Going back to our earlier example, the radiology tech might say, “What I do has no impact on LOS.” But what if they knew that the turnaround time for inpatient MRIs has a dramatic impact on length of stay? When a physician orders an MRI and it takes two days to get it scheduled and completed, you’ve added two days to that patient’s length of stay. With the knowlege that turnaround time impacts the LOS, the radiology techs can now focus on their contribution to the initiative—empowering them to feel connected and a part of achieving the goal.

A Strategic Integrated Work Plan

We help healthcare systems implement a Strategic Integrated Work Plan (SIWP). SIWP is a comprehensive operating system designed to organize, prioritize, and communicate organization-wide project plans to gain accountability and measure results.

The SIWP process starts with a straightforward diagnostic question: “Do we have the right structure and alignment to support the mission, vision, and values, as well as the necessary short- and long-term goals?”

Often, we find healthcare leaders have broad indicators that something is wrong: they aren’t meeting financial or productivity goals, or value-based purchasing scores aren’t where they need to be. However, pinpointing what specific actions to focus on can be challenging.

SIWP compiles all current and future organizational initiatives into a single work plan and prioritizes them based on the timing of desired clinical and financial outcomes. A detailed plan is also created for each initiative that identifies the key performance indicators (KPIs) and frontline drivers (FLDs) that drive each project’s success.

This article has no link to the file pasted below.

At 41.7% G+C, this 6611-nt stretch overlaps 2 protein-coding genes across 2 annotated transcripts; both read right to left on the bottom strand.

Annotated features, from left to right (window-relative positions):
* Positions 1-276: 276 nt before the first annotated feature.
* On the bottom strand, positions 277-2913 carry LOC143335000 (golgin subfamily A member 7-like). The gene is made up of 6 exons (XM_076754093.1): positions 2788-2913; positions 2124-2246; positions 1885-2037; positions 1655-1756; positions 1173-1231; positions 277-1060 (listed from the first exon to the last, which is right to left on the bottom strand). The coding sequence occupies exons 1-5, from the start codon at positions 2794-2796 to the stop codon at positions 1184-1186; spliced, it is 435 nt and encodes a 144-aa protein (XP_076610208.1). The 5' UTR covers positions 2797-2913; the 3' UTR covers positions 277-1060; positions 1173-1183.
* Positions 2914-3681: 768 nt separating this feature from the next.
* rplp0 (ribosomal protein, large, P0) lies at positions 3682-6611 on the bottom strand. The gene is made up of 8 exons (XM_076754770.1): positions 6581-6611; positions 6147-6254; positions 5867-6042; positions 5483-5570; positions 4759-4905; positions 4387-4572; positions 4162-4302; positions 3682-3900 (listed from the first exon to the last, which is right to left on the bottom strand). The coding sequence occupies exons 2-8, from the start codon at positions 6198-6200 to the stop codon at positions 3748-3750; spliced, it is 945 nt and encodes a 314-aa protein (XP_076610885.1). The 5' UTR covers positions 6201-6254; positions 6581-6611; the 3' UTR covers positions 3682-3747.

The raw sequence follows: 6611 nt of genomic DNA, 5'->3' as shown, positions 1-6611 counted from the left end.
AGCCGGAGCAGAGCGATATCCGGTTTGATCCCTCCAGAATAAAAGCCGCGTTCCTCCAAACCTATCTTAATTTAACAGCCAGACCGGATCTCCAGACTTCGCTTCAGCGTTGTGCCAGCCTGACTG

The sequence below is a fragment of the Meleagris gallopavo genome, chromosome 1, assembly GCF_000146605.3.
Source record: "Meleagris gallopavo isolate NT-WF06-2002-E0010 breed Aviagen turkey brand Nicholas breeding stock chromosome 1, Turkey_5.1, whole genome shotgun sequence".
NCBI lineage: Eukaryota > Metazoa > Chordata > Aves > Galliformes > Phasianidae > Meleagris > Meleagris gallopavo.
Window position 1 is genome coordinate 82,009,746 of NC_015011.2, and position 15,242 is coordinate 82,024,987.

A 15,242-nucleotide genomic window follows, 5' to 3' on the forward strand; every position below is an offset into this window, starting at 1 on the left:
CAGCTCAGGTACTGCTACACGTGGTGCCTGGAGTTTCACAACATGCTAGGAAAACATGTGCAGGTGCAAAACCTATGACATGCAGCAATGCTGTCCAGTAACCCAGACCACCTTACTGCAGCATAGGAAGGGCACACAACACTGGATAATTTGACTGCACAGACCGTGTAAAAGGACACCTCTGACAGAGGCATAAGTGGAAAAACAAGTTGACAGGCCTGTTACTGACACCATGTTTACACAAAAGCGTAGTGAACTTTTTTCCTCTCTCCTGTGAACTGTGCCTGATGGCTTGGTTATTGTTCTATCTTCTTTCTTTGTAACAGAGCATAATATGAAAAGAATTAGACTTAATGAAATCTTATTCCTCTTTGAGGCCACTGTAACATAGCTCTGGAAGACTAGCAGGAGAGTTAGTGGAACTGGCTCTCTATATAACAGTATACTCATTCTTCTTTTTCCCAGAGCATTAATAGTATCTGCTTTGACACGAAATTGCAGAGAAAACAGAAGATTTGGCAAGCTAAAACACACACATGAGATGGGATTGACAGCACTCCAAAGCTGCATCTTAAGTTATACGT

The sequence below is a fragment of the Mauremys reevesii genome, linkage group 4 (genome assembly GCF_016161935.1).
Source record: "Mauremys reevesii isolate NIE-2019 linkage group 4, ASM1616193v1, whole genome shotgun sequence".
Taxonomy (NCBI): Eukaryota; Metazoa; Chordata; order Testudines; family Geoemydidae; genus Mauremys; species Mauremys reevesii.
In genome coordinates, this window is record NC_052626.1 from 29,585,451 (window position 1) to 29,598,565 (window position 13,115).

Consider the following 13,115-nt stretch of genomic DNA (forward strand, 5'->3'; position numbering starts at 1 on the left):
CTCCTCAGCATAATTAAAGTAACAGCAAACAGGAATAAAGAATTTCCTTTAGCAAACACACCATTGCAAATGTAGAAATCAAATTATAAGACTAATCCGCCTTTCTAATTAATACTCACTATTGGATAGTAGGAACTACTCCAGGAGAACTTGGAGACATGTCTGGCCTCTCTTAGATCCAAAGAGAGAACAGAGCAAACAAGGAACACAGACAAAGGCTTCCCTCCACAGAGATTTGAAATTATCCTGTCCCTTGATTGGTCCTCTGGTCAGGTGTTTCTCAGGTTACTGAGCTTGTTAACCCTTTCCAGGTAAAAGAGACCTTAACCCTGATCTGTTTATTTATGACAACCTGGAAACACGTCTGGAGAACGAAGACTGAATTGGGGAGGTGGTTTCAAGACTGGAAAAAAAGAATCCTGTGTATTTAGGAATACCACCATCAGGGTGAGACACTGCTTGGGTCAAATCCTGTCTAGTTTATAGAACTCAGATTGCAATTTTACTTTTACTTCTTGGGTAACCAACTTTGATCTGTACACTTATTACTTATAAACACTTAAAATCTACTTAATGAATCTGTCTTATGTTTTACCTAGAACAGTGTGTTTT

Each project is then assigned a sponsor from the C-suite and an owner. Baseline data are determined to track progress toward operational and clinical performance improvement goals. These plans identify how each initiative not only contributes to the organization’s bigger mission, but also clearly lays out how each individual’s contribution makes an impact.

Let’s take one last look at our radiology example. Once technicians have a clear goal and plan for improving turnaround time, they can begin tracking that metric and focusing on improvements that impact it. For physicians, we might find that ordering tests based off a standard is resulting in unnecessary tests and longer turnarounds. Day-of discharge testing is another area that we look at very carefully. When we can discern which behaviors in specific departments impact the end goal, we’re able to engage the front line in developing solutions.

At this point, leadership has gained alignment on the priority of all key initiatives. These priorities are backed by data, and KPIs and FLDs are identified and tracked. This now provides one overarching work plan for the organization.

Results and Benefits of a Strategic Integrated Work Plan

The essence of the SIWP is a coherent, disciplined operating system to manage an organization’s current and future initiatives. With the SIWP in place, the next time you roll out an initiative, you won’t further disengage your healthcare employees. Instead, you’ll energize the right people to focus on the aspects of their role that will help the organization reach its goals, ultimately addressing widespread initiative fatigue.

About Mark Reifsteck, MHA, FACHE

Mark Reifsteck, President and Managing Director, is an experienced healthcare executive with more than 30 years of consistent achievements in complex, values-based organizations. Mark has a track record of excellent working relations with senior administration, physicians, and other departmental leaders to realize ambitious operational and clinical quality improvements. Contact Mark or read more about him.